#	@show event.state, event.button, event.event_type
	InspectDR.focus_strip(pwidget, event.x, event.y)
	InspectDR.set_focus(pwidget) #In case not in focus

	if 3==event.button
		InspectDR.boxzoom_setstart(pwidget, event.x, event.y) #Changes state
	elseif 1==event.button
		if InspectDR.modifiers_pressed(event.state, InspectDR.MODIFIER_SHIFT)
			InspectDR.mousepan_setstart(pwidget, event.x, event.y) #Changes state
		elseif !InspectDR.modifiers_pressed(event.state, InspectDR.MODIFIERS_SUPPORTED) #Un-modified

		#!!! ADD CODE HERE !!!
@show pwidget.mouseover.pos #NOTE: Typically a Point2D struct, but might be nothing.

			InspectDR.handleevent_mousepress(pwidget, InspectDR.CtrlElement, event.x, event.y)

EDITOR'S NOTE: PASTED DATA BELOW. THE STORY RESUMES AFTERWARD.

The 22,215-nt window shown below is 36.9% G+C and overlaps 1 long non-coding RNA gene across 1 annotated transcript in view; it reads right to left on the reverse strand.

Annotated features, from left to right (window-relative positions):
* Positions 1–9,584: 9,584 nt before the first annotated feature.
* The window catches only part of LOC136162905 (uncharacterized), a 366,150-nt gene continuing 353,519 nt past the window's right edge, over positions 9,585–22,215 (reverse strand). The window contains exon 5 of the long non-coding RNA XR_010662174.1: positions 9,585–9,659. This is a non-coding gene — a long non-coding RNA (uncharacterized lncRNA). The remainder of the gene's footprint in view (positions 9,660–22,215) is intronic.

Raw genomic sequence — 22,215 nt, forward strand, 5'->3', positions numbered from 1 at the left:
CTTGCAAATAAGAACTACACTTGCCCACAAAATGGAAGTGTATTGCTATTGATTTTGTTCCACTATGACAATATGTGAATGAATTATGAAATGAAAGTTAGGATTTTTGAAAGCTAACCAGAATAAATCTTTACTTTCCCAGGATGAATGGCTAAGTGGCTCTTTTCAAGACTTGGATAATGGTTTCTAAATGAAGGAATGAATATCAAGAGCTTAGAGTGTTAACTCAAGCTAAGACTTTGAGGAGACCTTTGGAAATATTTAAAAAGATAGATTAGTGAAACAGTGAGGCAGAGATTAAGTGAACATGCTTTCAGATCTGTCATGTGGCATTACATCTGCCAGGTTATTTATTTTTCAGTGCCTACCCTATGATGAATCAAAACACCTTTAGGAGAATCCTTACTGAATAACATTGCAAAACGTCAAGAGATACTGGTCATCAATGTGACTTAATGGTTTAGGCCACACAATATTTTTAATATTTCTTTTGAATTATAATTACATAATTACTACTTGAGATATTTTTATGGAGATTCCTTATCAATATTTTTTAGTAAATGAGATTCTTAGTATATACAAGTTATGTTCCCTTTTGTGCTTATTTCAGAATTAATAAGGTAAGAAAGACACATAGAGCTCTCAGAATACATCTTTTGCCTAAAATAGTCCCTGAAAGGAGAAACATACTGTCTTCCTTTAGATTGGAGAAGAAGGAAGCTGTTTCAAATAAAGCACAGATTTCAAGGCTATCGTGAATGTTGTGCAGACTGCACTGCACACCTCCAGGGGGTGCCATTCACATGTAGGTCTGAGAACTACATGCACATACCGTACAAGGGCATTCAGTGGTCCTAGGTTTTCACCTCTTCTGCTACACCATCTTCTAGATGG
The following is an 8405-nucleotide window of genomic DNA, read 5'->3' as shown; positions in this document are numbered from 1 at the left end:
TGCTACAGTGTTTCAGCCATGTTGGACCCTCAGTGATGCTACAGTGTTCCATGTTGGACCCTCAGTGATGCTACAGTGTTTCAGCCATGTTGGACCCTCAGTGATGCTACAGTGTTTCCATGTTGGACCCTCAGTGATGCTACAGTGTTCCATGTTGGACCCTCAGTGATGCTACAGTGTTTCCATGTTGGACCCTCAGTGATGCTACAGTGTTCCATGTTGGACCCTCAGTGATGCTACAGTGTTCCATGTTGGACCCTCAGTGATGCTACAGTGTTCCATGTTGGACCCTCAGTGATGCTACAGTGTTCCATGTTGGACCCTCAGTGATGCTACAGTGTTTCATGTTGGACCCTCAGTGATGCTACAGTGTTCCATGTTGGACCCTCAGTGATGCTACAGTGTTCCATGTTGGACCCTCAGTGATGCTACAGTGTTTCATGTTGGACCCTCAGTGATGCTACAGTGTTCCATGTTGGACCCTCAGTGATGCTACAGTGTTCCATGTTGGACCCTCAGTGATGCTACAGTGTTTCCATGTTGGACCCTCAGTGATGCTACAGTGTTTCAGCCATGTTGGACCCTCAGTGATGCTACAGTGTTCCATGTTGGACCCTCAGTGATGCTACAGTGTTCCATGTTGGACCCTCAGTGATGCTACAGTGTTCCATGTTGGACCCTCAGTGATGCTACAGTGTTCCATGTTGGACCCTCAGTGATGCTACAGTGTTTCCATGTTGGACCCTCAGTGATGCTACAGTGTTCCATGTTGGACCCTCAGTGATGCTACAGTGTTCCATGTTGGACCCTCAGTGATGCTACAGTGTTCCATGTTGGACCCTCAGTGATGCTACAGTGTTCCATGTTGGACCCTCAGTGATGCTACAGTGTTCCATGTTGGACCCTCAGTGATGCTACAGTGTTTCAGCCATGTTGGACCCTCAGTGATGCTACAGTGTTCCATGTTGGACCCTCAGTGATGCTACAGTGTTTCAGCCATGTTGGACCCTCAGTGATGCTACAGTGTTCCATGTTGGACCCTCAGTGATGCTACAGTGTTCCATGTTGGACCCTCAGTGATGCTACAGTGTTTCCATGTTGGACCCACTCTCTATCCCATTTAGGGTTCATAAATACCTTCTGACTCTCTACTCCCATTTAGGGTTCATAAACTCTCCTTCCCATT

Note that I now had to add a direct reference to InspectDR for all function calls/structure definitions/etc defined in the InspectDR module. These functions/structures/… are not exported by InspectDR - so they are not otherwise available from your own function’s scope.

Hope that helps.

FYI: Regarding ISNormal

I am not certain you actually wanted to know the backstory of ISNormal, but since you asked…

An object of type ISNormal is a subtype of the InputState type.

I use these structures to handle mouse and keyboard events in InspectDR by modelling a form of state machine. Depending on what the user has done in the past, the plot widget might be in different states.

For example, I have the following states:

  • ISNormal: Default state for a widget. Not doing anything special.
  • ISMovingMarker: In the process of moving a “control point” that controls the position of a “position marker”.